B.The Summer Flounder Fishing Quota

From a commercial standpoint, the summer flounder is one of the most important species of flounder in the United States. All parties agree that the summer flounder fishery is "overfished" and has been for some time. The Mid-Atlantic Fishery Management Council ("MAFMC"), covering New York, New Jersey, Delaware, Pennsylvania, Maryland, Virginia, and North Carolina, developed the original summer flounder management plan with the assistance of two other regional Management Councils and the Atlantic States Marine Fisheries Commission ("the Commission"), a consortium of 15 coastal states and the District of Columbia. The Service approved the original management plan in 1988;however, the Service has amended the plan several times. At the time relevant to the instant case, the plan was designed to achieve a fishing mortality rate equal to Fmax by 1998.

Pursuant to the management plan, the Service must set a quota each year fixing the total weight of summer flounder that may be harvested by commercial and recreational fishers. This quota is referred to as the "total allowable landings" for the year, or "TAL." The Service allocates 60% of the TAL to commercial fisheries and 40% of the quota to recreational fisheries, and states receive allocations based upon their share of the summer flounder fishery. States may subdivide their allocated commercial quota between "incidental" and "directed" catch. Directed fisheries intentionally harvest summer flounder. Fishers who catch juvenile flounder, or who are part of the directed fishery for another species and catch summer flounder unintentionally, have harvested incidental catch.

The TAL must meet several requirements. It must be consistent with the 10 national standards of fishery conservation and management set out in the Fishery Act. See 16 U.S.C. § 1851(a)(1)-(10) (1994 & Supp. IV 1998). Most relevant to the instant case, the quota must embody conservation measures that "shall prevent overfishing while achieving, on a continuing basis, the optimum yield from each fishery for the United States fishing industry." Id. S 1851(a)(1) (1994). The quota must also be "consistent with" the fishery management plan. See id. S 1854(b)(1). Finally, under the applicable regulations, the Regional Administrator of the Service must annually adopt a final rule "implement[ing] the measures necessary to assure that the applicable specified F will not be exceeded." 50 C.F.R. § 648.100(c) (1999) (emphasis added).The "applicable specified F" is also referred to as the "target F."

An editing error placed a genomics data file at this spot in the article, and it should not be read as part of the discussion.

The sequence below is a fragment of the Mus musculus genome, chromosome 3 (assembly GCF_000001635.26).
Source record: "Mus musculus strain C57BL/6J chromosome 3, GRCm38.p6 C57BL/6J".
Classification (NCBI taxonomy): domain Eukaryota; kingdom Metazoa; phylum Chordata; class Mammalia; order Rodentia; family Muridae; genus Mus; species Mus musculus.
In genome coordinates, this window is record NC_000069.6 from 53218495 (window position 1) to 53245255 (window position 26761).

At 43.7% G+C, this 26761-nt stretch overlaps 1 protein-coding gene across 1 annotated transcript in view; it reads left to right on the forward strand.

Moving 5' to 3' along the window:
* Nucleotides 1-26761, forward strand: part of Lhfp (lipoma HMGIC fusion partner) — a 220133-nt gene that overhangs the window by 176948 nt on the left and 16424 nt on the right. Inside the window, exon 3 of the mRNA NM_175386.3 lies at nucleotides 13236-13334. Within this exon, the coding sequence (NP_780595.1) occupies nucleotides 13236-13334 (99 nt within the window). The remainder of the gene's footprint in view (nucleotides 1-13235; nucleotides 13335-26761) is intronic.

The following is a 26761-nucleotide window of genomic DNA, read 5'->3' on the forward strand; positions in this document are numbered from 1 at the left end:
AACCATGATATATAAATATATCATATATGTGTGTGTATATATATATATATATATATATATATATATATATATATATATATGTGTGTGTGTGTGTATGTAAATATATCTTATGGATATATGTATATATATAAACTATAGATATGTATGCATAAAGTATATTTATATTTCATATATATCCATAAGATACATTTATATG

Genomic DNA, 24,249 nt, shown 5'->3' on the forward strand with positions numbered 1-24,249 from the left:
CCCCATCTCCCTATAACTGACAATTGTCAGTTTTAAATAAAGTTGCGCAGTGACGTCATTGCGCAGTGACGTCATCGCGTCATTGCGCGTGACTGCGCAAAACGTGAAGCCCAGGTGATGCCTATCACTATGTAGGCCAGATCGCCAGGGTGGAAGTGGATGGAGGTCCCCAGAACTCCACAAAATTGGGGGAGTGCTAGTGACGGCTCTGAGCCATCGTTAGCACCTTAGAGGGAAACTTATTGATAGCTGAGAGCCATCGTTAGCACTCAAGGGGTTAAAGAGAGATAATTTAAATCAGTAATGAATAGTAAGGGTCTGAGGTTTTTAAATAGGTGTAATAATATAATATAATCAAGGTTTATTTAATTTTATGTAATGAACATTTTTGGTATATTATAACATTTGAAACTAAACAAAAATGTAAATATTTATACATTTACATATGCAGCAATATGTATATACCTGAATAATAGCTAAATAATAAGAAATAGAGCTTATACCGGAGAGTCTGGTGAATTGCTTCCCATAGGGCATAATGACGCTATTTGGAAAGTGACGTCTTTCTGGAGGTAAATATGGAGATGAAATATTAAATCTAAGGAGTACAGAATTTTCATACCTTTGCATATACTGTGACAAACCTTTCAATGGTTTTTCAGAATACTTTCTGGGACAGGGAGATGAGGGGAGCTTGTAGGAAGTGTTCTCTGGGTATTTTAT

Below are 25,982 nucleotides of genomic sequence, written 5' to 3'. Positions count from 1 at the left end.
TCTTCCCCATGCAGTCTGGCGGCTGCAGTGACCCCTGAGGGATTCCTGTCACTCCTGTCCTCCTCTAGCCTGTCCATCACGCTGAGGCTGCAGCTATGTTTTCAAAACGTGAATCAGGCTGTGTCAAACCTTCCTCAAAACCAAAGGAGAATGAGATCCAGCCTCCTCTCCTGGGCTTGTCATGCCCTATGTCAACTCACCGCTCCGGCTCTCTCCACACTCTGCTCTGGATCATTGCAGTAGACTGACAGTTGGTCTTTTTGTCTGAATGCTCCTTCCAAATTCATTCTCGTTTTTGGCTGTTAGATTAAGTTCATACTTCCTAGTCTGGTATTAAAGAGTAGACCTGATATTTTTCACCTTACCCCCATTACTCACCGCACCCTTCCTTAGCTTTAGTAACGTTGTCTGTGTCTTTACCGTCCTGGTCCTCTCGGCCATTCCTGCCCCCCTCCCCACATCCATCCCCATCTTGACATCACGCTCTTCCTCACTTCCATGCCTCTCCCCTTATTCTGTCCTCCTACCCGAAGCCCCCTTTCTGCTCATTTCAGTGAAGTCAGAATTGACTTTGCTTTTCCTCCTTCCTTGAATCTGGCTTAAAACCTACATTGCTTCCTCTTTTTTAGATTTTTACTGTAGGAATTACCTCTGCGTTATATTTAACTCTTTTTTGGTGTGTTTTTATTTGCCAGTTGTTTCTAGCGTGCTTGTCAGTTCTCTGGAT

There is a relatively direct relationship between the TAL and the likelihood of achieving the target F. In general, the higher the TAL, the less likely a plan is to achieve the target F. In other words, the lower the target F, the lower the TAL must be to attain the target F. The basic dispute between the parties concerns whether the 1999 TAL provides a sufficient guarantee that the target F for summer flounder will be achieved.

For 1999, the summer flounder fishery management plan mandated a target F equivalent to Fmax, which was 0.24. The Summer Flounder Monitoring Committee, a MAFMC committee, had recommended a TAL of 14.645 million pounds, while MAFMC had recommended a TAL of 20.20 million pounds. The Service rejected MAFMC's recommendation as "unacceptably risk-prone" for several reasons: (1) it had an "unacceptably low probability" of 3% of achieving the target F; (2) it had a 50% probability of achieving an F of 0.36, which was "significantly higher" than the target F; (3) the proposal relied on unpredictable data; and (4) MAFMC had "yet to specify a harvest level that has achieved the annual target F." Fisheries of the Northeastern United States; Summer Flounder, Scup, and Black Sea Bass Fisheries, 63 Fed. Reg. 56,135, 56,136 (1998) (to be codified at 50 C.F.R. pt. 648) (proposed Oct. 21, 1998) ("Proposed TAL"). The Service also rejected the Summer Flounder Monitoring Committee's recommendation of a 14.645 million pound TAL. Although the Committee's recommendation had a 50% chance of achieving the target F, the Service rejected the proposal without any meaningful explanation.

On October 21, 1998, the Service proposed a TAL of 18.52 million pounds. See id. All parties agree that, at most, the Service's proposal afforded only an 18% likelihood of achieving the target F. The Service also proposed an incidental catch restriction "to...